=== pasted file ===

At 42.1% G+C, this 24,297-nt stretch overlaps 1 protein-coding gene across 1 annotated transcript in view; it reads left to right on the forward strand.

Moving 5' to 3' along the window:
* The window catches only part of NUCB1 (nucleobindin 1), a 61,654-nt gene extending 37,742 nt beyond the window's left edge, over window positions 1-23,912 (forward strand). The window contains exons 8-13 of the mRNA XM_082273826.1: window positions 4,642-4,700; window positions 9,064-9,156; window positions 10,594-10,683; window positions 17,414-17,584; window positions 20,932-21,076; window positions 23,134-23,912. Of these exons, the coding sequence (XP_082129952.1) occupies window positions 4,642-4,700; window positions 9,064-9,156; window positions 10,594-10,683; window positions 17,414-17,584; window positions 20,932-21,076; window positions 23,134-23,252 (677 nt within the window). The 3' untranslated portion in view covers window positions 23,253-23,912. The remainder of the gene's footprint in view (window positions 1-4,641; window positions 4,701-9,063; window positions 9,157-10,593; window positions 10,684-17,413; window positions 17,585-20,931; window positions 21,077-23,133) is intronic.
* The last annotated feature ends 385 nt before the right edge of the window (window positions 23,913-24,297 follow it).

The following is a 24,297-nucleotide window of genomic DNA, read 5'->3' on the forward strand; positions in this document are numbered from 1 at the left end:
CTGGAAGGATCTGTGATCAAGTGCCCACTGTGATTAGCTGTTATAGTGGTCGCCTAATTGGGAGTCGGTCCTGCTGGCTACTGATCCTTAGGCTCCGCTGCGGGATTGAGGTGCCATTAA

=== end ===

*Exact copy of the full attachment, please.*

At 42.1% G+C, this 24,297-nt stretch overlaps 1 protein-coding gene across 1 annotated transcript in view; it reads left to right on the forward strand.

Moving 5' to 3' along the window:
* The window catches only part of NUCB1 (nucleobindin 1), a 61,654-nt gene extending 37,742 nt beyond the window's left edge, over window positions 1-23,912 (forward strand). The window contains exons 8-13 of the mRNA XM_082273826.1: window positions 4,642-4,700; window positions 9,064-9,156; window positions 10,594-10,683; window positions 17,414-17,584; window positions 20,932-21,076; window positions 23,134-23,912. Of these exons, the coding sequence (XP_082129952.1) occupies window positions 4,642-4,700; window positions 9,064-9,156; window positions 10,594-10,683; window positions 17,414-17,584; window positions 20,932-21,076; window positions 23,134-23,252 (677 nt within the window). The 3' untranslated portion in view covers window positions 23,253-23,912. The remainder of the gene's footprint in view (window positions 1-4,641; window positions 4,701-9,063; window positions 9,157-10,593; window positions 10,684-17,413; window positions 17,585-20,931; window positions 21,077-23,133) is intronic.
* The last annotated feature ends 385 nt before the right edge of the window (window positions 23,913-24,297 follow it).

The following is a 24,297-nucleotide window of genomic DNA, read 5'->3' on the forward strand; positions in this document are numbered from 1 at the left end:
CTGGAAGGATCTGTGATCAAGTGCCCACTGTGATTAGCTGTTATAGTGGTCGCCTAATTGGGAGTCGGTCCTGCTGGCTACTGATCCTTAGGCTCCGCTGCGGGATTGAGGTGCCATTAA